March 16, 2021
Over the past year a simple walk in the woods has probably never been more valued by so many people. For many it may even have been literally a lifesaver. If you’ve been using a local woodland as a respite from lockdown it’s very likely that you’ll have been walking in one of around 200 woodlands in Scotland that are either owned or managed by the local community. Every community believes their woodland is special but only one can win the accolade of being the ‘finest community woodland in the country’. Closing date for nominations is approaching.
Angela Douglas, Executive Director of Scotland’s Finest Woods, offers her reflections on the Community Woods Award. The deadline for entries this year is 31st March 2021.
No-one needs reminding that our local woods have been a life-saver for many people during lockdown. They nourished our souls when we needed it most and provided beautiful places to exercise, and to breathe fresh air amid trees and birdsong.
So more than ever, in 2021, everyone involved with Scotland’s Finest Woods Awards is delighted to honour our very best community woods and what they do for our bodies and souls.
What always strikes me when looking at photographs of previous winners of the Community Woods Awards is the happiness etched onto everyone’s faces, young and old. Sometimes, those faces show concentration and focus instead, as volunteers work together to create a path, or a bench, to enhance people’s experience of their woodland.
It’s also striking that our winners have come from all across Scotland. Indeed, the 2019 winners were almost 500km apart, even by drawing a straight line between them!
Michaelswood Public Amenity in Aith, Shetland – the small community woodland group winner – is only slightly nearer to Gifford Community Woods in East Lothian (which took the large community woodland group award) than it is to the Arctic circle.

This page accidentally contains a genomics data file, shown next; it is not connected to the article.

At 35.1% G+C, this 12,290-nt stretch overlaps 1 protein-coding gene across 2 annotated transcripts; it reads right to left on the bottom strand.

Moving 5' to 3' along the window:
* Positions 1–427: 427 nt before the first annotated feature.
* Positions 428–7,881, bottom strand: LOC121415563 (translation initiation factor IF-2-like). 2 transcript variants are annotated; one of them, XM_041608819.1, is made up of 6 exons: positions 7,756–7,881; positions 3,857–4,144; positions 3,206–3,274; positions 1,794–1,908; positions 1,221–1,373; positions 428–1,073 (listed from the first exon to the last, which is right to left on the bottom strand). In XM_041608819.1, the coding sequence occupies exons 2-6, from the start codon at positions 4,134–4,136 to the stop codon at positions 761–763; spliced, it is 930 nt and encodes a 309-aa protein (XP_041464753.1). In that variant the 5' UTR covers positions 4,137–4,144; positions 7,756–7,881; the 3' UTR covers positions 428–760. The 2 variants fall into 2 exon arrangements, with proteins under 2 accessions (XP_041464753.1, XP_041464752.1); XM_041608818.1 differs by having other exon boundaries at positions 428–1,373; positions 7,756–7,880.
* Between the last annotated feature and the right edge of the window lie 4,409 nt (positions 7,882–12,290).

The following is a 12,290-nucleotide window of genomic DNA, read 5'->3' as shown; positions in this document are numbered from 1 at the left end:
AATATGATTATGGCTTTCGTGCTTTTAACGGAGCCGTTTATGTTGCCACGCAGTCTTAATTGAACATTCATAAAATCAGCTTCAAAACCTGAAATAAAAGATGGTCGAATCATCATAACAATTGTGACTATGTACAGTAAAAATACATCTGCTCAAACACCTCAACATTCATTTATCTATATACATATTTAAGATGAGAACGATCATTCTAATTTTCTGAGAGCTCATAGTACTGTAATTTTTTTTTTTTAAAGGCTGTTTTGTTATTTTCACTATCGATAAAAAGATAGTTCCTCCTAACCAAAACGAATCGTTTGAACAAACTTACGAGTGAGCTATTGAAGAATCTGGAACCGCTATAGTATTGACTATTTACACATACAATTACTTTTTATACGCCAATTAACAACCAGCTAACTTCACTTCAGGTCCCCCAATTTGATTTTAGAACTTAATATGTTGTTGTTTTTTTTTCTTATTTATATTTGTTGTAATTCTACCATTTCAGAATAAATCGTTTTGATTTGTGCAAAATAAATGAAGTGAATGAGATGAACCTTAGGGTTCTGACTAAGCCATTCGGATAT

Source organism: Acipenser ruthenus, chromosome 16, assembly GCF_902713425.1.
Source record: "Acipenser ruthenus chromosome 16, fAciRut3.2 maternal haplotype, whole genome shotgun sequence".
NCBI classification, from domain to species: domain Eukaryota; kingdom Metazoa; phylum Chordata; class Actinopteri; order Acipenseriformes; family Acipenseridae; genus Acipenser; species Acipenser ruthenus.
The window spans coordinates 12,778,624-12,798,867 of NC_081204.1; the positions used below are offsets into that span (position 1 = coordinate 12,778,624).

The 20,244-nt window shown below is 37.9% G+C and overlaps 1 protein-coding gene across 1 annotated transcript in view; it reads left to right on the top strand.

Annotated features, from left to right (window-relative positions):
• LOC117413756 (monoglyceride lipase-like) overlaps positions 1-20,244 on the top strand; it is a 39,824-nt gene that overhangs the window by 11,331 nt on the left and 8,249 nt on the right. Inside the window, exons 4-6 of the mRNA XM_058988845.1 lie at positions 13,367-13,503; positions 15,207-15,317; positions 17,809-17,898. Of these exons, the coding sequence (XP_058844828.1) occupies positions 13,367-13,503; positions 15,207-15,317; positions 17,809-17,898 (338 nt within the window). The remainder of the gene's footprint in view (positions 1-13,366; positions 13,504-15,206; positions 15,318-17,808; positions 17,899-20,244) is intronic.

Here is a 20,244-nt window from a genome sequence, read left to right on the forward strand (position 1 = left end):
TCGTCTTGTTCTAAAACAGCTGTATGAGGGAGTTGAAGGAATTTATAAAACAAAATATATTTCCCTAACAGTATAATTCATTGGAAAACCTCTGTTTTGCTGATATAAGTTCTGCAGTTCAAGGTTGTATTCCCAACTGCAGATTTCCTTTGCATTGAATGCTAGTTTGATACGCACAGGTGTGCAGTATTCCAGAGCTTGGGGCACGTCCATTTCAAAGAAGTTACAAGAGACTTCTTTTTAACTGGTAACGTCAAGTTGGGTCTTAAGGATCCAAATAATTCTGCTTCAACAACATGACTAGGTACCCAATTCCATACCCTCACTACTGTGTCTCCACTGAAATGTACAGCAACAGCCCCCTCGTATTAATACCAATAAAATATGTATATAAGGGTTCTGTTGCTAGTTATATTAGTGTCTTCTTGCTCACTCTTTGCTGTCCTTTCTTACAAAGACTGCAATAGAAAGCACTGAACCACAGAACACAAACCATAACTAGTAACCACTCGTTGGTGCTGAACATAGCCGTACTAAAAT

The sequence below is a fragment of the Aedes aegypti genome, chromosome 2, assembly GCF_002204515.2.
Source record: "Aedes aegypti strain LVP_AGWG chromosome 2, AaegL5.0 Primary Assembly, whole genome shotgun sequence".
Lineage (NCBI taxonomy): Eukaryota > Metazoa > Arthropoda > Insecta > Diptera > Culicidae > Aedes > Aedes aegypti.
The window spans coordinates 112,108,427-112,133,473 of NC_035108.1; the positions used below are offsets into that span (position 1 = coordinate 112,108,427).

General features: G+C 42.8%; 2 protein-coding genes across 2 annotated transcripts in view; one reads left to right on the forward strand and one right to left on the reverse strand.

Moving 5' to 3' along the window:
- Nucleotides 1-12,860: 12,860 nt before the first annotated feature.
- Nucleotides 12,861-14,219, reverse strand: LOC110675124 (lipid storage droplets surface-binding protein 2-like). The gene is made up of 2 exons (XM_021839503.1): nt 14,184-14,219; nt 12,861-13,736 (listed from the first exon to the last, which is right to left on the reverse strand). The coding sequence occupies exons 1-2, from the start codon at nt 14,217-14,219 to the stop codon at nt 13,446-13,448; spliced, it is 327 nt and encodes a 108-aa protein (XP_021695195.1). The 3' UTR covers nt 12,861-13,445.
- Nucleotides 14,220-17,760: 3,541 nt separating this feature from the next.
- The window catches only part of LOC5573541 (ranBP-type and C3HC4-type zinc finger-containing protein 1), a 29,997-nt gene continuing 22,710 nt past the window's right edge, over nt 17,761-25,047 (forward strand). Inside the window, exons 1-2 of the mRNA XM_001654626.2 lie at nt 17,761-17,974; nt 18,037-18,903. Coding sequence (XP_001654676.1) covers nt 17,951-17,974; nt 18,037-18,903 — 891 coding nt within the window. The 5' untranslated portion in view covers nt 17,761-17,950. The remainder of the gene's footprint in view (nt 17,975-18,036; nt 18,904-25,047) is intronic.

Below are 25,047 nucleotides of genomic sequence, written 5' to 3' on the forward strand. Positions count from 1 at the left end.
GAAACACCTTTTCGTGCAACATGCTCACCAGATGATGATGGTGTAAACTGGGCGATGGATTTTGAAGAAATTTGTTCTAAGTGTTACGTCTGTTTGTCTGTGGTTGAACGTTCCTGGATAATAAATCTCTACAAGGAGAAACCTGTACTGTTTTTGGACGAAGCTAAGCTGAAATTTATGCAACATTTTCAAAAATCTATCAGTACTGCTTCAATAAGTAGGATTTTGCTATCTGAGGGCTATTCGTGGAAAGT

The judges who made the long, but rewarding trip to Aith said Michaelswood encapsulated how a small woodland could become a valuable asset for the wider community (young and more mature!), which is “both novel and fun as well as thoroughly engaging and educational”.
Michaelswood was also noteworthy, the judges said, because it “boldly and successfully demonstrates that, in a largely treeless landscape, woodland establishment is possible”.
Gifford, the judges said, was an exemplar for biodiversity-led woodland management by a community group, which had brought “a neglected mature woodland back into long term sustainable management” The approach was “biodiversity-led whilst also delivering a wide range of community benefits” and “underpinned by strong local community support, including a large group of volunteers”.
Doune Ponds, in Perthshire, the 2019 runner-up and 2017 winner of the Small Community Woods prize, was also praised for its volunteering effort – and especially its efforts at succession planning, with numerous new, young volunteers now regularly participating in work parties.
Other winners since 2015 have included two in Knoydart (Airor Common Grazings and Knoydart Community Forest), Abriachan Forest Trust in Inverness-shire and Evanton Community Wood, Ross-shire – plus Kilfinan, Argyll, K-Woodlands in East Kilbride and Castlemilk Park in Glasgow. Truly a broad church!
Will it be you in 2021?
The winners of both the large and small Community Woodland Group Awards each win £1000 while the overall winner takes home the spectacular Tim Stead Trophy to enjoy for a year. All entrants can also choose to highlight their environmental credentials by putting themselves forward for Finest Woods’ first Climate Change Champion award – in the year that global green summit COP26 comes to Glasgow.
I hope we will see some excellent entries, from all across Scotland, to help us recognise and honour the true wonder of our community woods – and everything they do for body and soul.